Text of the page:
Squaw Creek Reservoir

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Squaw Creek Reservoir
Location of Squaw Creek Reservoir
Location Somervell and Hood counties, Texas, United States
Coordinates 32°17′19″N 97°45′37″W / 32.28861°N 97.76028°W / 32.28861; -97.76028Coordinates: 32°17′19″N 97°45′37″W / 32.28861°N 97.76028°W / 32.28861; -97.76028
Type Reservoir
Primary inflows Squaw Creek
Primary outflows Squaw Creek
Basin countries United States
Surface area 3,275 acres (1,325 ha)
Average depth 46 ft (14 m)
Max. depth 125 ft (38 m)
Water volume 151,418 acre·ft (0.186771 km3)
Surface elevation 775 ft (236 m)

Squaw Creek Reservoir is a 3,275-acre (13.3 km²) impoundment located between Glen Rose, Texas and Granbury, Texas. The primary purpose is cooling for Comanche Peak Nuclear Generating Station. During full operation of both units of Comanche Peak, 2.2 million US gallons (8,300 m3) of water are pumped through the plant's main condensers from Squaw Creek Reservoir.[1]

The water is relatively clear and provides good bass fishing. The shoreline is rocky.


The reservoir was built by TXU for cooling for Comanche Peak in the 1970s. It was impounded in 1979 and took 2 years to fill.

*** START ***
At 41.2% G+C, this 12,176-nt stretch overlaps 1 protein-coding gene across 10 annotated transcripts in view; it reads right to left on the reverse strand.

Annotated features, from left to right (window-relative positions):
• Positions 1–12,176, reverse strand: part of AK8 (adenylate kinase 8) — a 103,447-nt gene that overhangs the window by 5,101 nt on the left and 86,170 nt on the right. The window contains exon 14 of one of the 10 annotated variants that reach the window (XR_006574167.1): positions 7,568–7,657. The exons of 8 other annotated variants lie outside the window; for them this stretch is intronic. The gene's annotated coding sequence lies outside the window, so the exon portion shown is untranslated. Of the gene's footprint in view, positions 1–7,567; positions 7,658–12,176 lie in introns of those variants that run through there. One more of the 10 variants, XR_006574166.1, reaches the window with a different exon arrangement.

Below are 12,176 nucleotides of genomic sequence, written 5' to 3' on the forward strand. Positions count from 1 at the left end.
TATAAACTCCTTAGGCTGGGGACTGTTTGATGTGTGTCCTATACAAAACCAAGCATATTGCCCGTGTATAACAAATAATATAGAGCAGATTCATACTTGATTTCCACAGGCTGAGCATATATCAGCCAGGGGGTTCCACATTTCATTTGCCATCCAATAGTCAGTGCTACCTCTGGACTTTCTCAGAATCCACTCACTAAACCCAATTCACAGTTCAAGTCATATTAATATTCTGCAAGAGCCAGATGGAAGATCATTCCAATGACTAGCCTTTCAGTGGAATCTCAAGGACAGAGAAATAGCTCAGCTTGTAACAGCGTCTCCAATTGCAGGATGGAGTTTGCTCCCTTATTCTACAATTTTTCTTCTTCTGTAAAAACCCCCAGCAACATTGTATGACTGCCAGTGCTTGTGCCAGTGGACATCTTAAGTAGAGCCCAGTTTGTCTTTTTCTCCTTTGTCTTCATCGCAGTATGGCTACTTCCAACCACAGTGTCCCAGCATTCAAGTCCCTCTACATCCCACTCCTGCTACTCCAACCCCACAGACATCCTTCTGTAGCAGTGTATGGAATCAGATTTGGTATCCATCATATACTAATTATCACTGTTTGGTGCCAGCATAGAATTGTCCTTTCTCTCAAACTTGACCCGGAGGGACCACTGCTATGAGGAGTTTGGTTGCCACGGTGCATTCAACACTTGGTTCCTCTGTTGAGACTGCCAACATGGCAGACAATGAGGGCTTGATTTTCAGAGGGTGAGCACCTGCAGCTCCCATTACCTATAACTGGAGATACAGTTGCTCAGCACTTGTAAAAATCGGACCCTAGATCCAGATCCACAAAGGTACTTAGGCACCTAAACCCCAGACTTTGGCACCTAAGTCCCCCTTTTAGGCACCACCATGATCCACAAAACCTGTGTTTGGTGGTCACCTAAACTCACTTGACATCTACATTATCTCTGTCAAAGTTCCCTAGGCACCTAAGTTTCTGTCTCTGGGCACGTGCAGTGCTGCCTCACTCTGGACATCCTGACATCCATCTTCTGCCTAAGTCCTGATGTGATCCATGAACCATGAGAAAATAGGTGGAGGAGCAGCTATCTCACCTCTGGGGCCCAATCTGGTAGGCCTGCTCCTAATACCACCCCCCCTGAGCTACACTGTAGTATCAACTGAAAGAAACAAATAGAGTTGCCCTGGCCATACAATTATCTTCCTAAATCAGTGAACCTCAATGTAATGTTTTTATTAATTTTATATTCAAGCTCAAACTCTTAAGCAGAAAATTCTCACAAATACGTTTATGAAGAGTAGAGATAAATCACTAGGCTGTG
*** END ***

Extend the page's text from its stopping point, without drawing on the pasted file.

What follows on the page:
Fish populations[edit]

In various years the lake has been stocked with channel catfish, largemouth bass, smallmouth bass, shad and talapia.[2]

Recreational use[edit]

Fishing is the primary recreational activity. There are camping and fishing facilities at the 475 acre (1.9 km²) Squaw Creek Park across from the nuclear plant.

Location and access[edit]

Squaw Creek Reservoir is located at 32°17′19″N 97°45′37″W / 32.28861°N 97.76028°W / 32.28861; -97.76028 (32.2884749, -97.7603064)[3] near Glen Rose. It is accessed off State Highway 144.

The reservoir is managed by TXU and has been closed to the public since the attacks on September 11, 2001. Access to the reservoir was previously allowed via Squaw Creek Park. The Squaw Creek Park is now managed by Luminant Power. They allow bank fishing from Thursday-Sunday, and boat fishing from Friday-Sunday by reservation only. The park's hours are currently 7 a.m. to 4 p.m.

Controversy over public access[edit]

There have been several attempts in recent years to get the lake re-opened to the public by anglers as well as recreational boaters.[4] On February 26, 2007 TXU agreed to an estimated 45 billion dollar buyout by a group of private equity firms led by Kohlberg Kravis Roberts and Texas Pacific Group. This buyout has made it opened to the public.